Saturday, May 7, 2011

Transactional Replication and Primary Key

When creating a publication, I discovered one of the tables was not allowed as an article in the publication since it had no primary key:

Create table VendorData (
  colUniqueID1    int NOT NULL,
  colUniqueID2    int NOT NULL,
  colFiller1      varchar(1000),
  colInclude1     char(4),
  colInclude2     int,
  colFiller4      varchar(1200),
  colClusterCol   int NOT NULL);

Create unique index ix_VendorData_colUniqueID1_ID2
      on VendorData(colUniqueID1, colUniqueID2)
      include (colInclude1, colInclude2);

Create clustered index ix_VendorDataClusterCol on VendorData(colClusterCol);

I was not sure how to create the primary key for the purpose of replication and not change the table in a way that would change the way query results were returned.

The only difference (I am aware of) between a primary key and a unique index is that a unique index allows nulls and the primary key does not.  Since the unique index in this case is composed of two columns that each have the NOT NULL constraint, the unique index is functionally the same as a primary key and should produce the same query results.  However, this unique index in this scenario is also a covering index.  I do not know a way of creating a primary key that is also a covering index.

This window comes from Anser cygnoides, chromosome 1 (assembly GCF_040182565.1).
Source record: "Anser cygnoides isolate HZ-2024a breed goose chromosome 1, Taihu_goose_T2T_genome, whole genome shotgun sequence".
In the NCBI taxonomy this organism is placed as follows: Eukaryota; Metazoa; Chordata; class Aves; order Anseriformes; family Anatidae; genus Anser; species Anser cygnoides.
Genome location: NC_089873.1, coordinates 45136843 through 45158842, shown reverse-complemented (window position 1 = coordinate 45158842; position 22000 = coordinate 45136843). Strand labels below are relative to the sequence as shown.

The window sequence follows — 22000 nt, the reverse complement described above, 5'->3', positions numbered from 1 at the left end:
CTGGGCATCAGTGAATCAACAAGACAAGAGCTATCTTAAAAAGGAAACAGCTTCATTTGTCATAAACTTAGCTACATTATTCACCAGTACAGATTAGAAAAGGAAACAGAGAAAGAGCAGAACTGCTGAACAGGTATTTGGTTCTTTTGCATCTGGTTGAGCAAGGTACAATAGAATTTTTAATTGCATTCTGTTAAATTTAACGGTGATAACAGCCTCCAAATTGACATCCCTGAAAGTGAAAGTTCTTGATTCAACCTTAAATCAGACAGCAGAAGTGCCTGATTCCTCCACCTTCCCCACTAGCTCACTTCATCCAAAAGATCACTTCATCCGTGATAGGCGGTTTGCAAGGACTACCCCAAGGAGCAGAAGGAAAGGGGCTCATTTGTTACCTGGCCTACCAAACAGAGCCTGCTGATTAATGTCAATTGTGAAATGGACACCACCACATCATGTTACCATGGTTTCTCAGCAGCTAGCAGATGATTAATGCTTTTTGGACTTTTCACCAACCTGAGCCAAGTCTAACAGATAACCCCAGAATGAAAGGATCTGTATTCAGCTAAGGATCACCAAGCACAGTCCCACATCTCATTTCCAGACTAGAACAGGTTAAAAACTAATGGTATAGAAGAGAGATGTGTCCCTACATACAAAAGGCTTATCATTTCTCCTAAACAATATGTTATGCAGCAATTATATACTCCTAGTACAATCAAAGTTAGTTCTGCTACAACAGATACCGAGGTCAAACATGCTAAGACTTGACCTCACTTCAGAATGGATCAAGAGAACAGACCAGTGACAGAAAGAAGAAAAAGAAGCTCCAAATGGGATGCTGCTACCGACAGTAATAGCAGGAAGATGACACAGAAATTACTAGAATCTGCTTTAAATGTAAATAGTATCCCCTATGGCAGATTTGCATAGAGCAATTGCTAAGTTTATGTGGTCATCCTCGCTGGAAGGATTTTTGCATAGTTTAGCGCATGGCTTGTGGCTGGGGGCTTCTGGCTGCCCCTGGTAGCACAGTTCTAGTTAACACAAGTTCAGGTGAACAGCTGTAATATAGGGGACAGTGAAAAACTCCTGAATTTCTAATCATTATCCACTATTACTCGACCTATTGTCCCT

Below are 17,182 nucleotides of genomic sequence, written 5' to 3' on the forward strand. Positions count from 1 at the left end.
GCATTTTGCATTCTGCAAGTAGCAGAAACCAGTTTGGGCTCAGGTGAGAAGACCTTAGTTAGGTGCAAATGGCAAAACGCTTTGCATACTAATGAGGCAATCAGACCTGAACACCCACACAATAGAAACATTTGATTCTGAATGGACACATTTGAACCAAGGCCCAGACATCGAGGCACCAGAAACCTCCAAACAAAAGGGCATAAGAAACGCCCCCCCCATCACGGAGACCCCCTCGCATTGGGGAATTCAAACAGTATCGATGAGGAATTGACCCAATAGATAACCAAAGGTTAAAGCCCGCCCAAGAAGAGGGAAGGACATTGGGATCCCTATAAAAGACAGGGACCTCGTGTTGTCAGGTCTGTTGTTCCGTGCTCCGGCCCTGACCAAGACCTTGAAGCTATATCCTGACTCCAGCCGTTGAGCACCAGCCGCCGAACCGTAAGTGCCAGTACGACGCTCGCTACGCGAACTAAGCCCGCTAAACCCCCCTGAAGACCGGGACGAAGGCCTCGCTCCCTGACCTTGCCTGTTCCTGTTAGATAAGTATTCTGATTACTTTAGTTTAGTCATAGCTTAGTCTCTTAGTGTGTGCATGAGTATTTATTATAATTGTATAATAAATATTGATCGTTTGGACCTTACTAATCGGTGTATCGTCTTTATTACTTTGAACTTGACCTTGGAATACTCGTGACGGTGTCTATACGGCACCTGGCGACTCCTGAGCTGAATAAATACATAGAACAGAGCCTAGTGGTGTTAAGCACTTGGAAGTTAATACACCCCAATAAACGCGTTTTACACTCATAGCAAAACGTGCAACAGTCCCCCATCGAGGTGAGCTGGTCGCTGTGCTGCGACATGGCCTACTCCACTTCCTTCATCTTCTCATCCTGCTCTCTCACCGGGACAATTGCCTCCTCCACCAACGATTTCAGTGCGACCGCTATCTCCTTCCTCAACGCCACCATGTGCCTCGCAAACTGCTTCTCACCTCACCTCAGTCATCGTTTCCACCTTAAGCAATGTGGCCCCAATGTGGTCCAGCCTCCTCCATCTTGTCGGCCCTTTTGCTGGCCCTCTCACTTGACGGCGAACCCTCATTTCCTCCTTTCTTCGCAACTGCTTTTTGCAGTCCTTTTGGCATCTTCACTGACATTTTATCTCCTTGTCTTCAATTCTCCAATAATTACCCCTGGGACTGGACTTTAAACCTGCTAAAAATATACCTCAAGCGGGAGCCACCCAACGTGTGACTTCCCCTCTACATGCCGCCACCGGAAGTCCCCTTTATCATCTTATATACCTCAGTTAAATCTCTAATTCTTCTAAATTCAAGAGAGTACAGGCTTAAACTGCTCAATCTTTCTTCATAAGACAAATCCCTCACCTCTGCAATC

The solution I came up with was to keep the unique covering index and add the primary key constraint to the table using the columns in the unique index as components of the primary key – without the included columns of course.

Alter table VendorData WITH NOCHECK
Add constraint PK_VendorData_colUniqueID1_colUniqueID2 PRIMARY KEY (colUniqueID1, colUniqueID2)

This did work.  I was not sure if the index would actually be created or if the SQL parser would realize the index already existed and point the primary key to the existing unique index (with the caveat that the columns would retain their NOT NULL constraint).  The index was created in seconds on a table with >120mil rows.  My guess is that the index for the primary key was not re-generated, but used the existing unique index.

Comments welcome.

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